Cornell Chronicle: Study uses neural networks to define Dada. “To make a Dadaist poem, artist Tristan Tzara once said, cut out each word of a newspaper article. Put the words into a bag and shake. Remove the words from the bag one at a time, and write them down in that order. This ‘bag of words’ method is not entirely different from how artificial intelligence algorithms identify words and images, breaking them down into components one step at a time. The similarity inspired Cornell researchers to explore whether an algorithm could be trained to differentiate digitized Dadaist journals from non-Dada avant-garde journals – a formidable task, given that many consider Dada inherently undefinable.”
Cornell University: Freedom on the Move launches database of fugitives from American slavery. “Freedom on the Move (FOTM), an online project devoted to fugitives from slavery in North America, is enlisting the help of the public to create a database for tens of thousands of advertisements placed by enslavers who wanted to recapture self-liberating Africans and African-Americans…. The free, open-source site has been designed to be accessible to the public. Users can quickly set up an account and begin working with digitized versions of the advertisements. Users transcribe the text of an advertisement and then answer questions about the ad and the person it describes. They can choose to transcribe ads from a particular state or specific time period, depending on their areas of interest.” I’m sure you’ve heard of this project before – it looks like I mentioned it in RB back in 2016 – but now it has officially launched.
Cornell: Botanical illustration pioneer goes from obscurity to online. “Dating back to 1826 and brimming with meticulous descriptions and vivid watercolor illustrations, Nancy Anne Kingsbury Wollstonecraft’s manuscript, ‘Specimens of the Plants and Fruits of the Island of Cuba,’ never saw print in her lifetime despite her attempts at publication. Nearly two centuries later, the lush life she captured can now be admired and downloaded from HathiTrust, where it was shared by Cornell University Library.”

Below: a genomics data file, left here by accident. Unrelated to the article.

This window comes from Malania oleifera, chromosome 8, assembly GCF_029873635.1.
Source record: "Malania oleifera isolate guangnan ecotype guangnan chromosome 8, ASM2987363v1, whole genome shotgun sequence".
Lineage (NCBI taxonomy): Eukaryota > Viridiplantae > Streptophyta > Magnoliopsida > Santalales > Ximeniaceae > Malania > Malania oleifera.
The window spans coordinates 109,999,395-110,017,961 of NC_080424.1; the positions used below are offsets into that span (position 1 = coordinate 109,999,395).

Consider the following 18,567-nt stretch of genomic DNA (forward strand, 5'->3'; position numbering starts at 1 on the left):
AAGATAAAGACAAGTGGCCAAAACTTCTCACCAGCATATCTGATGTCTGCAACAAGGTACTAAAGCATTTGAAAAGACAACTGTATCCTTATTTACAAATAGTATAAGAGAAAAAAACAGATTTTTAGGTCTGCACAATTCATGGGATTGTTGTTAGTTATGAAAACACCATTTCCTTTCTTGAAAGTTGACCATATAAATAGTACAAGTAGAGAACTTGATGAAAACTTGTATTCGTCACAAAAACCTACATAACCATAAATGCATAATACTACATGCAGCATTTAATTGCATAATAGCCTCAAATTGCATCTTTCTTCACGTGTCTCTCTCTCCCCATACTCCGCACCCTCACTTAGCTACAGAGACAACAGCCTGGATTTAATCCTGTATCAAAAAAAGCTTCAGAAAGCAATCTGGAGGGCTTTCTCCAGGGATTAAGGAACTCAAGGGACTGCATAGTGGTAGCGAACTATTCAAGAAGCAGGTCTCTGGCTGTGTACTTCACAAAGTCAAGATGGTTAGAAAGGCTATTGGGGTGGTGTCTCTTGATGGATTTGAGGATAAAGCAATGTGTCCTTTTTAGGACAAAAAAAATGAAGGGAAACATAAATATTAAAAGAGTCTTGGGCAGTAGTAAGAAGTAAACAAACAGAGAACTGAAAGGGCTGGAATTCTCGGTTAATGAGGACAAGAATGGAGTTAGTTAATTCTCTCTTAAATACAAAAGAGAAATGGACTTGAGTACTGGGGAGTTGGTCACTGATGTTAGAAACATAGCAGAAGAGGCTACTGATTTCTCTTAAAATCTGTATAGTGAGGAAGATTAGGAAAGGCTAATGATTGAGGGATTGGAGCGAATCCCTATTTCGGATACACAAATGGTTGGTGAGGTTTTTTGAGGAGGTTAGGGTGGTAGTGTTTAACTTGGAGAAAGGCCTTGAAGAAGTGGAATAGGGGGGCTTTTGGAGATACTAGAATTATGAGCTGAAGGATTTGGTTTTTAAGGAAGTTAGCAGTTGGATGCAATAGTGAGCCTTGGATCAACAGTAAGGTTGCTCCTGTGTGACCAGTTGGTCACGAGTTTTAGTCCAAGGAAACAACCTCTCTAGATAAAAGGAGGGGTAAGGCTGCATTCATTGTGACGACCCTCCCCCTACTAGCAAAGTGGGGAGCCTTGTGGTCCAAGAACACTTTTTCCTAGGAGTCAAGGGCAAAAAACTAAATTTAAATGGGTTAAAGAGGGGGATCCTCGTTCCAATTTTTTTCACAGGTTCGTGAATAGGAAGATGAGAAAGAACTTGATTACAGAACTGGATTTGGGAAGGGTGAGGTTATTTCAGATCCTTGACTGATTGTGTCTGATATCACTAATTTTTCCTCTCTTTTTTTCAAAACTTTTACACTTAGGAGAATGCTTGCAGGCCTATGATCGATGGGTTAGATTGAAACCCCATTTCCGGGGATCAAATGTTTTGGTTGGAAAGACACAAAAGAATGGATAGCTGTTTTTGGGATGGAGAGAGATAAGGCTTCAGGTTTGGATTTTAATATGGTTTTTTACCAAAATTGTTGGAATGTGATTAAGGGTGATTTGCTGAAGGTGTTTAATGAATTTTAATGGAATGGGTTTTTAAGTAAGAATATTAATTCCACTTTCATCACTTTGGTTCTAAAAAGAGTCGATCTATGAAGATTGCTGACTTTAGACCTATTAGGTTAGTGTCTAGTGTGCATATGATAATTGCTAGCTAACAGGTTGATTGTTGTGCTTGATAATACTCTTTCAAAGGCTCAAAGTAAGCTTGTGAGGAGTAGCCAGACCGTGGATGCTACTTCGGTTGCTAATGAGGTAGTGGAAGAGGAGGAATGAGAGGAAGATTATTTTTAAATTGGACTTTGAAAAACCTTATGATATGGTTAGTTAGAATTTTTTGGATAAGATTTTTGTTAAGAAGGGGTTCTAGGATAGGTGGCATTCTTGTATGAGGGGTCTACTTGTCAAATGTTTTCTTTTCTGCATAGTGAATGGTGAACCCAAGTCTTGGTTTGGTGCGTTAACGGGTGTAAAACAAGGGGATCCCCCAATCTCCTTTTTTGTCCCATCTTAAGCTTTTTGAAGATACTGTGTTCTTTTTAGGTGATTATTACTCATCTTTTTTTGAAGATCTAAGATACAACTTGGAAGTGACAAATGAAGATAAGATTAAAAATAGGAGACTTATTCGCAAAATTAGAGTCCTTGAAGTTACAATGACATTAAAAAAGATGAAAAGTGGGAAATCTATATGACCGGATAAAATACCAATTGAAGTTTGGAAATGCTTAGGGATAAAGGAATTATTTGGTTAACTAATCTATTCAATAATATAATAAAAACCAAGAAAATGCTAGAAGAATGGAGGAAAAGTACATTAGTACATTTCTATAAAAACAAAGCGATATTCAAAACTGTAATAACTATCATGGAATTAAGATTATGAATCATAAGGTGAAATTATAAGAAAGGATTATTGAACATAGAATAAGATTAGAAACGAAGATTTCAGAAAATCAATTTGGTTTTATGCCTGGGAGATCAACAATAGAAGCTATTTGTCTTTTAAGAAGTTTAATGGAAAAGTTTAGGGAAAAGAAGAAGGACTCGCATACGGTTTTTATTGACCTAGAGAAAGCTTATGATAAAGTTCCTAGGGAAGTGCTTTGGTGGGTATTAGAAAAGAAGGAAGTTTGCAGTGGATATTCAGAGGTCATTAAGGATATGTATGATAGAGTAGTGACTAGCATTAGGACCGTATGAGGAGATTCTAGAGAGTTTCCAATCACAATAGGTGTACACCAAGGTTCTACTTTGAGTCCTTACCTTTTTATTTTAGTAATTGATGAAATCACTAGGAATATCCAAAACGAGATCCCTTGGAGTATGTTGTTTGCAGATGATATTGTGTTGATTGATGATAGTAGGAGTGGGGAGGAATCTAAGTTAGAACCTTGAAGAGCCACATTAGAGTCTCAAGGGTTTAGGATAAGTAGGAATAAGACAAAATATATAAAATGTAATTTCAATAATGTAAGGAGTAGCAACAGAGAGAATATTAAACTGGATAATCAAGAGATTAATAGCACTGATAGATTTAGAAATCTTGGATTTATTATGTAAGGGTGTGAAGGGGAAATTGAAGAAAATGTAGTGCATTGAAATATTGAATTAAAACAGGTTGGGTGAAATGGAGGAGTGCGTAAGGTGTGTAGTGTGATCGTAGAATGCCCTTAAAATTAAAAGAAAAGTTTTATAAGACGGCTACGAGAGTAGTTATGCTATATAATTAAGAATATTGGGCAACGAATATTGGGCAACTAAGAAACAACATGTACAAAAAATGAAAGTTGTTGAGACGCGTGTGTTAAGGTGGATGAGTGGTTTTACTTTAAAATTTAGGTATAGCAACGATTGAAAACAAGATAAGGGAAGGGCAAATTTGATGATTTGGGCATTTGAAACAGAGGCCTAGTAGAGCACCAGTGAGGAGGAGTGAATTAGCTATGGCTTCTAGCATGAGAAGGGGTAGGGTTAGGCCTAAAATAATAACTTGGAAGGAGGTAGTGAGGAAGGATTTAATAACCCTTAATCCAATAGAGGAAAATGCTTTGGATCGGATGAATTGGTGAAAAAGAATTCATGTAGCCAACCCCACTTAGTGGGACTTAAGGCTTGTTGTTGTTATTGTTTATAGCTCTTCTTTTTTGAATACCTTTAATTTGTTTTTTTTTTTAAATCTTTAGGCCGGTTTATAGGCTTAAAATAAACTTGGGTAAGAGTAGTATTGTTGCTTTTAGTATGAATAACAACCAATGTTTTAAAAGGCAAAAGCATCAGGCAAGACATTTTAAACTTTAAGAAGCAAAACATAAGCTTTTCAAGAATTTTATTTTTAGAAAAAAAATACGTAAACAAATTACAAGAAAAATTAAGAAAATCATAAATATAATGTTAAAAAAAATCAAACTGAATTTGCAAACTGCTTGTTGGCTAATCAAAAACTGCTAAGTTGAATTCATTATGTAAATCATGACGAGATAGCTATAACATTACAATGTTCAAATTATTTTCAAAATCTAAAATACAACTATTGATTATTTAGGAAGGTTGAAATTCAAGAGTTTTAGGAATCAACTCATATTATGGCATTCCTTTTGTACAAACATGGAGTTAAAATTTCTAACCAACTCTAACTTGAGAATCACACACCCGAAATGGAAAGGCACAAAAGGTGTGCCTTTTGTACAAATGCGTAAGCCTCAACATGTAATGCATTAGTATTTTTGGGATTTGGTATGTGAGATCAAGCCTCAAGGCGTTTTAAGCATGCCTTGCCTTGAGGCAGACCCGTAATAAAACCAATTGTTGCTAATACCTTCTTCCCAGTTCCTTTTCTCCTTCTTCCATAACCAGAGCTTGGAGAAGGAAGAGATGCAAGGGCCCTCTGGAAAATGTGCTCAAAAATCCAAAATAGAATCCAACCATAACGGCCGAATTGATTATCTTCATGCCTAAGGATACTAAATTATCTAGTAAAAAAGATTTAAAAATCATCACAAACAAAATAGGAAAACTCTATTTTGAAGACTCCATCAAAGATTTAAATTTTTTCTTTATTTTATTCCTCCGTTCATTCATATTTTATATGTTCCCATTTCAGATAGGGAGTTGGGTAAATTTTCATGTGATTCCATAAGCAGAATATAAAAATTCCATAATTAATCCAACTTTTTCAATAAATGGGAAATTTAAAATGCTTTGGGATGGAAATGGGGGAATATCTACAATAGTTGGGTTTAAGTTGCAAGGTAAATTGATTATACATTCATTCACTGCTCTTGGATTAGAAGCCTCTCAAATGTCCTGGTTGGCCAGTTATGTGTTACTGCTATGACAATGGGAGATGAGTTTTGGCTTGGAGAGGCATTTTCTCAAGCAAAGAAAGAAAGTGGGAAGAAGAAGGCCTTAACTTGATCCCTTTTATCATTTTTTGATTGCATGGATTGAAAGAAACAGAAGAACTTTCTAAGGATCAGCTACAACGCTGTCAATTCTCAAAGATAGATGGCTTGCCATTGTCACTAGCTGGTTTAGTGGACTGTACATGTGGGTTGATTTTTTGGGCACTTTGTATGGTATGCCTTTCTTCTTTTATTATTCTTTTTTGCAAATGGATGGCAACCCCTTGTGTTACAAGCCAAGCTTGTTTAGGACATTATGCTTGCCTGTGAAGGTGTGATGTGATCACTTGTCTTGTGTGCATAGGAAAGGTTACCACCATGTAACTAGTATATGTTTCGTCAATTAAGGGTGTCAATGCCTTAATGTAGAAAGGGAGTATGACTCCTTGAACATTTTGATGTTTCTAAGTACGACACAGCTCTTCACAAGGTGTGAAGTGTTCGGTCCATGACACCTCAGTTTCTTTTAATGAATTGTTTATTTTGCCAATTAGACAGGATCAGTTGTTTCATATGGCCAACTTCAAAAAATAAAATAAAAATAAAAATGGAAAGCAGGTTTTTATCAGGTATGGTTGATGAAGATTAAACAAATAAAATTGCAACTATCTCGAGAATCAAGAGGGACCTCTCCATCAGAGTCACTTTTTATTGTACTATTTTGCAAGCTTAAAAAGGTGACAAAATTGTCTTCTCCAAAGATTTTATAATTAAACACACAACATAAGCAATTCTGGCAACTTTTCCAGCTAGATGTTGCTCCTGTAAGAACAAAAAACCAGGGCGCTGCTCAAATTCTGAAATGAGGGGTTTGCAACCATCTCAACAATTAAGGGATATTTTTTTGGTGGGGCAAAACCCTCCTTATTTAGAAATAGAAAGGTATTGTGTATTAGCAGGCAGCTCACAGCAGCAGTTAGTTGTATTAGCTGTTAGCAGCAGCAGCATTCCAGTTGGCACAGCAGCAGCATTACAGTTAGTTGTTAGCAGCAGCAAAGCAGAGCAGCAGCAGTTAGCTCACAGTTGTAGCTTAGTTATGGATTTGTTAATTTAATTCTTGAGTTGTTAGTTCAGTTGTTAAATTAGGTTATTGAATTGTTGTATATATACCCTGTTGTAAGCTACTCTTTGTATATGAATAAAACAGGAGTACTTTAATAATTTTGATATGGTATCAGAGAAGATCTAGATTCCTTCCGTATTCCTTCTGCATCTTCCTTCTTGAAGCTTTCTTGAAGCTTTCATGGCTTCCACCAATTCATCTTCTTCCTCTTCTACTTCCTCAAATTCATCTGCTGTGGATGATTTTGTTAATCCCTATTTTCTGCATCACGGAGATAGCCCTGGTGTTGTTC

Cornell University: New maps light up information on birds. “Move over, range maps. A new series of dynamic bird maps from the Cornell Lab of Ornithology reveals unprecedented details not only about where the birds are, but how their numbers and habitats change through the seasons and years. Unlocking this wealth of information required more than 114 years of cloud computing time to process observations recorded in eBird by more than 120,000 bird watchers across North America, along with satellite imagery from NASA.”
Cornell Chronicle: AI project could lead to reliable forecasting – of fashion. “Doctoral students Mengyun Shi and Menglin Jia from Human Ecology’s Department of Fiber Science & Apparel Design, will draw on images and metadata from the Bloomsbury Fashion Photography Archive to explore smart and rapid archiving and classification of fashion images through the application of machine learning and artificial intelligence.”
Cornell Daily Sun: Athletics Department Launches Crowdfunding Campaign for Digital Library . “Over 125 years of Cornell athletics history sits on the shelves of Associate Director of Athletics for Communications Jeremy Hartigan’s office in Schoellkopf House. These shelves house a catalogue of every varsity athlete who has lettered at Cornell, football scrapbooks dating back to 1887 that include game tickets and newspaper clippings and meeting minutes from the earliest University Athletic Council. In order to preserve these records that have been stored away for decades, the Athletics Communications team has begun a crowdfunding campaign to create a digital library.”
Imperial & Global Forum: Amazing new digital archive of political maps for imperial and global historians. “In case you missed it (I was tweeting about it A LOT last week), Cornell Library’s Digital Collections have just made available an amazing archive – the PJ Mode Collection – consisting of around 800 political maps that should be on the radar of anyone working on imperial and global history. They. Are. Awesome.”